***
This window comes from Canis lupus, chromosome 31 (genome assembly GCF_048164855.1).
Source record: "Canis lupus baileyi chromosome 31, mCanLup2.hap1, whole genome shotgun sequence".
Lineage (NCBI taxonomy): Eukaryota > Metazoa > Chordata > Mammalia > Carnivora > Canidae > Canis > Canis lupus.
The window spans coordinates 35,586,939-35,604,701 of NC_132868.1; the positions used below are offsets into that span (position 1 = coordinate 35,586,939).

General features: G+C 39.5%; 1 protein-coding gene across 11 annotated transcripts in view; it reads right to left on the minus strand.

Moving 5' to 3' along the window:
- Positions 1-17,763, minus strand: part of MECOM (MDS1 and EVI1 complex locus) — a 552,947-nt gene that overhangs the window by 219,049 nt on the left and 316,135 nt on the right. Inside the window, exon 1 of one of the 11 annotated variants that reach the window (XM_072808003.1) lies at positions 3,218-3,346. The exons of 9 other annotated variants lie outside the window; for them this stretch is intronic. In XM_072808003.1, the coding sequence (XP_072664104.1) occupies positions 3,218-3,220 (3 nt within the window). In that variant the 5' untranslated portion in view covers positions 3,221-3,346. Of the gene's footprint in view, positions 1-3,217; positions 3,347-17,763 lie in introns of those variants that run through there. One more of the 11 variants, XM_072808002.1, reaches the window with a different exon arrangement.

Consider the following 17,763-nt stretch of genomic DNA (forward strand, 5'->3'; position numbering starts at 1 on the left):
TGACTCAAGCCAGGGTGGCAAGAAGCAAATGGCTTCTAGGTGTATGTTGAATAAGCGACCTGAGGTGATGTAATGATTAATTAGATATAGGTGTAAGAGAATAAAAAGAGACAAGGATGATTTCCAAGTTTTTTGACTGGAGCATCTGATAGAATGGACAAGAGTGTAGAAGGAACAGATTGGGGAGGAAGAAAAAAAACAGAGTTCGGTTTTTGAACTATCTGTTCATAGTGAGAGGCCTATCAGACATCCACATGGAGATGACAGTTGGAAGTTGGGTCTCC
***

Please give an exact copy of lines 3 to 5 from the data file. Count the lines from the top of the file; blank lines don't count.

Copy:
Lineage (NCBI taxonomy): Eukaryota > Metazoa > Chordata > Mammalia > Carnivora > Canidae > Canis > Canis lupus.
The window spans coordinates 35,586,939-35,604,701 of NC_132868.1; the positions used below are offsets into that span (position 1 = coordinate 35,586,939).

General features: G+C 39.5%; 1 protein-coding gene across 11 annotated transcripts in view; it reads right to left on the minus strand.